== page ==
brings its own problems, and organizational friction is one big one. While
      critics deplore the plethora of departments, divisions and ministries, at
      some level, such complexity is inevitable and when multiple and, all too
      often, contradictory objectives are to be achieved. Almost all challenges
      India faces are staggering in scale and consequently the solutions, too,
      require multiple tradeoffs of efficiency, cost, speed and caution. For
      instance, jobs have to be created for millions of citizens, something that
      requires industrialization on a grand scale, but without damaging an already
      deteriorating environment. Investment has to be made speedily but without
      compromising prudence. Corruption has to be stemmed using systems that are
      inefficient, outdated and corrupt. Justice has to be delivered speedily but
      without compromising its quality. Even if one assumes that governance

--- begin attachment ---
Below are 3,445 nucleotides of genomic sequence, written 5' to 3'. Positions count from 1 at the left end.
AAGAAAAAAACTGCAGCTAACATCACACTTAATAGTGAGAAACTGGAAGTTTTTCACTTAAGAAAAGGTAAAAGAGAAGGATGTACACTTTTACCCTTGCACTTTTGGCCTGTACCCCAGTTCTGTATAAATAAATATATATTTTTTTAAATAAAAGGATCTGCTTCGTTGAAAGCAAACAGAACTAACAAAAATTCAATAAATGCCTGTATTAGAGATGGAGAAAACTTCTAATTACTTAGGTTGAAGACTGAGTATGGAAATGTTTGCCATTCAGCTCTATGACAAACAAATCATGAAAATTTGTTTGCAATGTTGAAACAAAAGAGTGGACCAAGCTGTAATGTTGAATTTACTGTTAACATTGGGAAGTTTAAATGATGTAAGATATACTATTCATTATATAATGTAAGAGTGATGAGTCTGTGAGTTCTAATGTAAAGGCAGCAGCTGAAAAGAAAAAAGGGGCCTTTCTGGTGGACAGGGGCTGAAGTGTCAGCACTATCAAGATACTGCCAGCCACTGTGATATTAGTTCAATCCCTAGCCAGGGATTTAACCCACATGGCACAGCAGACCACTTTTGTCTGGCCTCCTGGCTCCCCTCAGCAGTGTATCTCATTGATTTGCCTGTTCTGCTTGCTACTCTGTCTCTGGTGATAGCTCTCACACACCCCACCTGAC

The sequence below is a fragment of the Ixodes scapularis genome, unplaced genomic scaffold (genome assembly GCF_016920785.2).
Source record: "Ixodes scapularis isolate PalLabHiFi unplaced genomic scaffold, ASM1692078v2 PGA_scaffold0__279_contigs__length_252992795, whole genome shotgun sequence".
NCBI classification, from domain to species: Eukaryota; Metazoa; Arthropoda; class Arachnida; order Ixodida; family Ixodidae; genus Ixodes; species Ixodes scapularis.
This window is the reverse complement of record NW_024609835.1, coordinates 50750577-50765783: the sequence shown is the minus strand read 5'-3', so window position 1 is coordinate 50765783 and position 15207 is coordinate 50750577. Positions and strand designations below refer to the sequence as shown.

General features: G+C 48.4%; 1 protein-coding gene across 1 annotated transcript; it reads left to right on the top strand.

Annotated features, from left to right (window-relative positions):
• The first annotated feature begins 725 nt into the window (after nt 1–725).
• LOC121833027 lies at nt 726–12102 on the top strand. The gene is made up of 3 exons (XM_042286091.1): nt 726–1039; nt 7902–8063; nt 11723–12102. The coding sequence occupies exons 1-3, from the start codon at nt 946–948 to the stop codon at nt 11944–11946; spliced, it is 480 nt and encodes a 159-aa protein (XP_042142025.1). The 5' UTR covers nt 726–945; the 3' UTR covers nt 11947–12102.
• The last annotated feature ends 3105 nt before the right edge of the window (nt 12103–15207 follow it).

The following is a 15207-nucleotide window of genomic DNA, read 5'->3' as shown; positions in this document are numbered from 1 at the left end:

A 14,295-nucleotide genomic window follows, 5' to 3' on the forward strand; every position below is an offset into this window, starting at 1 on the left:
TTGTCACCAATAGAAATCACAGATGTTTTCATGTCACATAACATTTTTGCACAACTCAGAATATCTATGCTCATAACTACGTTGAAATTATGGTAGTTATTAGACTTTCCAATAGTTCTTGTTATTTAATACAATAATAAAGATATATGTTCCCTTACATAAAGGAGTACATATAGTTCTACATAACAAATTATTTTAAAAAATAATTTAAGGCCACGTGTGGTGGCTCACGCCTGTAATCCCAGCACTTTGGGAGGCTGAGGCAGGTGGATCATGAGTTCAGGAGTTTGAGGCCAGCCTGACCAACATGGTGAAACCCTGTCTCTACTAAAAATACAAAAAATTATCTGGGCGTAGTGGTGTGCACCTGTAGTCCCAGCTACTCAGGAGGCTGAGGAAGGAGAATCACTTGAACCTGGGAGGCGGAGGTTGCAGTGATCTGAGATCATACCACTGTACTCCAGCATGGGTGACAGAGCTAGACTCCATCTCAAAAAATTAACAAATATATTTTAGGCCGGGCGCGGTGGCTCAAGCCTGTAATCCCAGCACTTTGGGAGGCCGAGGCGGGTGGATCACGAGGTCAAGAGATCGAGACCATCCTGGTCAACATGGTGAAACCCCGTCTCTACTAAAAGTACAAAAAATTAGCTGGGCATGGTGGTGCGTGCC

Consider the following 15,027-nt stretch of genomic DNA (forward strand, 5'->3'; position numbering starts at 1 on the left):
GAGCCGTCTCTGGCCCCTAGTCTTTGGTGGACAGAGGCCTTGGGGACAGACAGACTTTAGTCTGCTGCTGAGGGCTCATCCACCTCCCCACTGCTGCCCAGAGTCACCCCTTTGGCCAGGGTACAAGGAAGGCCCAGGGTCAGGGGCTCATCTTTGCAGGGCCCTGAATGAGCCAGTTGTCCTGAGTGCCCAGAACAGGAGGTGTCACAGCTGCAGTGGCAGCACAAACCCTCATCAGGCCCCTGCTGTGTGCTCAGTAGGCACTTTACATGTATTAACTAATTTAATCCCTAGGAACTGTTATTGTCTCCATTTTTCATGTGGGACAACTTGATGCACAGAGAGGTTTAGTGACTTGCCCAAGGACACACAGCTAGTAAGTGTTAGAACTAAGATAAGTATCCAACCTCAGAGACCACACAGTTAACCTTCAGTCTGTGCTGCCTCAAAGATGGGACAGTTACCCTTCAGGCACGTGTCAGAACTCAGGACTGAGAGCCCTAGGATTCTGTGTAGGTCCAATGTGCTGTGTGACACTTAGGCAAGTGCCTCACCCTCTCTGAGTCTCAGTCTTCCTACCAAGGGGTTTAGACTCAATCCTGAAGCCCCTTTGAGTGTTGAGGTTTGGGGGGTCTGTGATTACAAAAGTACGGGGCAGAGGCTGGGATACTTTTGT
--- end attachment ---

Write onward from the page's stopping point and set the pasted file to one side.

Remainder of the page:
mechanisms are not partisan or are selfless-which they are not, the
      paradoxes between narrow short-term goals and the broader long-term
      objectives decelerates progress.

      The King's Cross fire illustrates how a disjointed ecosystem of departments
      led to disaster while individuals in each department were doing what they
      thought was best from their perspective. A similar situation plagues India.
      Unless we are able to step back and appreciate the multitude of crises that
      we are already confronted with, our turf loyalty and parochial goals will be
      our tragedy of errors.

      Raghu Raman is an expert and a commentator on internal security.

      _